• Nursing care of the childbearing family
  • Clinical rotations

This curriculum provides nursing majors with strong theoretical and traditional medical science backgrounds, while also offering in-depth knowledge about the nursing field. Before nursing school graduates can become registered nurses in the United States, they must complete the national standardized test known as the National Certification Licensure Examination for Registered Nurses (NCLEX).

If you are interested in a degree program in health services, you should familiarize yourself with the different programs and specialties offered by a variety of colleges and universities. By obtaining this information, you will be better equipped to choose the one that is right for you.

Browse degree programs in nursing.

What Can You Do With a College Degree in Health Services?

Careers in health services are among the most important and the most in demand of any professional careers in the country. Health service providers combine basic human compassion with some of the most innovative and highly developed medical technologies available today. Health services professionals maintain the wellness of our human community.

10 out of 20 occupations expected to develop the fastest are in the healthcare field. Some jobs in the field do not require more than a high school diploma, while others require at least a bachelor's degree. Increasingly, master's degrees are required for upper-level positions in healthcare management and related services.

According to a 2014 report from the U.S. Bureau of Labor Statistics (BLS), about 518,000 establishments in the United States provide jobs in the health services industry. Most are small offices of dentists, physicians, or other health services professionals. These smaller businesses may employ only a handful of staff members while much larger establishments, like major hospitals, employ hundreds or thousands of health care workers.


Hospitals provide a wide range of medical care, such as surgeries, consistent nursing care, and medical diagnostic services. Some hospitals provide specialized medical services, focusing their strengths on specific areas such as mental illness, cancer, or pediatric care. Most hospital patients require outpatient care, meaning that they will be in the hospital for less than a day, while others need inpatient treatment, requiring a stay in the hospital overnight. Many hospitals attempt to administer outpatient treatment when possible. The arrangement of workers needed to staff a hospital depends upon the hospital's size, location, funding, management style, mission, and philosophy. Hospitals employ the largest number of health services workers because of their need for workers with a diverse range of skills and educational backgrounds.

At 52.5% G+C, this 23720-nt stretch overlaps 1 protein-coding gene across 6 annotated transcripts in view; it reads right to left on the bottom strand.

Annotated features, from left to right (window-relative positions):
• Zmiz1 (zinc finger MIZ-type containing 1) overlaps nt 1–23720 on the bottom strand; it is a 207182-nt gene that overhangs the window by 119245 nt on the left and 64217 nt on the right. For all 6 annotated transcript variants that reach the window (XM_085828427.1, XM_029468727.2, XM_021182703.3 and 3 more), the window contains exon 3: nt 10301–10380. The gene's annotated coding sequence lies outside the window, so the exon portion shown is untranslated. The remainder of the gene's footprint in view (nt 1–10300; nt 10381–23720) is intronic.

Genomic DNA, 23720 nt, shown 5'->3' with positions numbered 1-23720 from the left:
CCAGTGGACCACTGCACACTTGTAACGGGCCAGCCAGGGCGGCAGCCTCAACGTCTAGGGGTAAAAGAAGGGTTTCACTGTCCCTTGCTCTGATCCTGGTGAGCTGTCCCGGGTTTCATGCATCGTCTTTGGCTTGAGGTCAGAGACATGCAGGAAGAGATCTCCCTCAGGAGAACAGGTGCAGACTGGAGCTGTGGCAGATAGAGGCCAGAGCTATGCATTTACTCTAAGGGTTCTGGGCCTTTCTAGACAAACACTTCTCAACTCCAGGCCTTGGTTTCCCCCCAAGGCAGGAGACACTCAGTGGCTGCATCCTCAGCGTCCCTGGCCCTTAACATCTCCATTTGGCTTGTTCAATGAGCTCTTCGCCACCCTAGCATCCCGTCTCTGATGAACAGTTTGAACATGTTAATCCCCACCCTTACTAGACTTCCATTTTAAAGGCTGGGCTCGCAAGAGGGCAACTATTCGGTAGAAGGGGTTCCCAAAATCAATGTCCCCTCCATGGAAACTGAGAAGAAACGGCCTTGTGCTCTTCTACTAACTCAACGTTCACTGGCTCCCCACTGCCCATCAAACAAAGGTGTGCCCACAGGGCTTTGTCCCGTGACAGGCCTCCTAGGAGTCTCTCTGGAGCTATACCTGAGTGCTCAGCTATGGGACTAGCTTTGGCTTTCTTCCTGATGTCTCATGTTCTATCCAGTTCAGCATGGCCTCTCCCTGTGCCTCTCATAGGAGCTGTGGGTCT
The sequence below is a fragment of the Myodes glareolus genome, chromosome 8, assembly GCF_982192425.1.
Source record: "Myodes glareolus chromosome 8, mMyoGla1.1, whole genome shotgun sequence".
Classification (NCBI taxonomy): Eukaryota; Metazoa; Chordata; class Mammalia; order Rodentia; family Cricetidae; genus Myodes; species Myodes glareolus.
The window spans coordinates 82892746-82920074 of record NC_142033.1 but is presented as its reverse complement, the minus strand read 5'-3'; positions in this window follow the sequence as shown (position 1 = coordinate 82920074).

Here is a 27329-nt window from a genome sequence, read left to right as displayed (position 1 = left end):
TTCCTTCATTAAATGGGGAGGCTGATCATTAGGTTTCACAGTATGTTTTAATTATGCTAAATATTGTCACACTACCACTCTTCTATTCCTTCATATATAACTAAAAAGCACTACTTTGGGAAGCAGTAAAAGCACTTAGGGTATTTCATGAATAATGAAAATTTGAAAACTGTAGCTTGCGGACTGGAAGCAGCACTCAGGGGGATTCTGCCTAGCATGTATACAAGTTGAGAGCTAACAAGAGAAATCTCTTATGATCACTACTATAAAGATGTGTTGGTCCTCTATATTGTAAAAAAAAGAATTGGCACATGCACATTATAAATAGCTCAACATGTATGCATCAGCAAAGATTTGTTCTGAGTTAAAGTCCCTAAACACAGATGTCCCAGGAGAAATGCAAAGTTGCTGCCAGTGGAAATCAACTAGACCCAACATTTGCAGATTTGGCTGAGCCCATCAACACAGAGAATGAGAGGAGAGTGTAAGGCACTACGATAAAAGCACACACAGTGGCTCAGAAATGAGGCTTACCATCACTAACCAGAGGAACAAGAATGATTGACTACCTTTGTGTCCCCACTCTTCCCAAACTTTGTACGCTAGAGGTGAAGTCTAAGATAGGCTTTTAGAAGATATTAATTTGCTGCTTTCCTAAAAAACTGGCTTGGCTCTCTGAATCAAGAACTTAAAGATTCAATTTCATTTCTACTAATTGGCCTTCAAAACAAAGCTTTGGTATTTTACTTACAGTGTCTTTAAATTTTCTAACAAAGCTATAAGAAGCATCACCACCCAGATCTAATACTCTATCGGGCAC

Nursing and Residential Care Facilities

Nurses and nursing aides provide the most direct care of all professionals in the health services industry. Nursing care facilities administer nonstop personal nursing attention and treatment to patients who cannot care for themselves at home but do not require the breadth of services provided by hospitals. Residential care facilities include establishments like drug and alcohol rehabilitation centers and assisted-living homes. Workers in residential care facilities provide attention and care for the residents other than routine medical care. Most nursing and residential care facilities workers have educational backgrounds in nursing and psychiatry, and are trained to work as home health aides.

Physicians' Offices

Many physicians and surgeons set up group practices, which enable them to reduce expenses and to afford expensive malpractice insurance. Though group practices tend to be small and therefore do not employ large numbers of health services providers, one-third of all health services establishments are group practices. This segment of the health services industry is a strong employer of health services providers. Many employees of physicians' offices work as physicians, surgeons, and registered nurses. Some offices employ aides and administrative staff.

Dentists' Offices

Most dentists' offices are small and employ only a few health services providers-but there are many of them. One out of five health services establishments are dentist's offices. Dental health services professionals provide dental care and assist with dental hygiene or dental surgery. Larger dental offices may employ managers and administrative staff, though most employees in dental offices work at an assistant level.

Home Healthcare

Home healthcare is one of the fastest-growing segments of the health services industry. Some patients prefer to be cared for at home, and may save money by hiring a home healthcare provider. Most home healthcare providers work under a physician's supervision and have access to new medical technologies. Most are trained as personal or home healthcare aides, though many providers have an educational background in nursing.

Offices of Specialized Medical Practitioners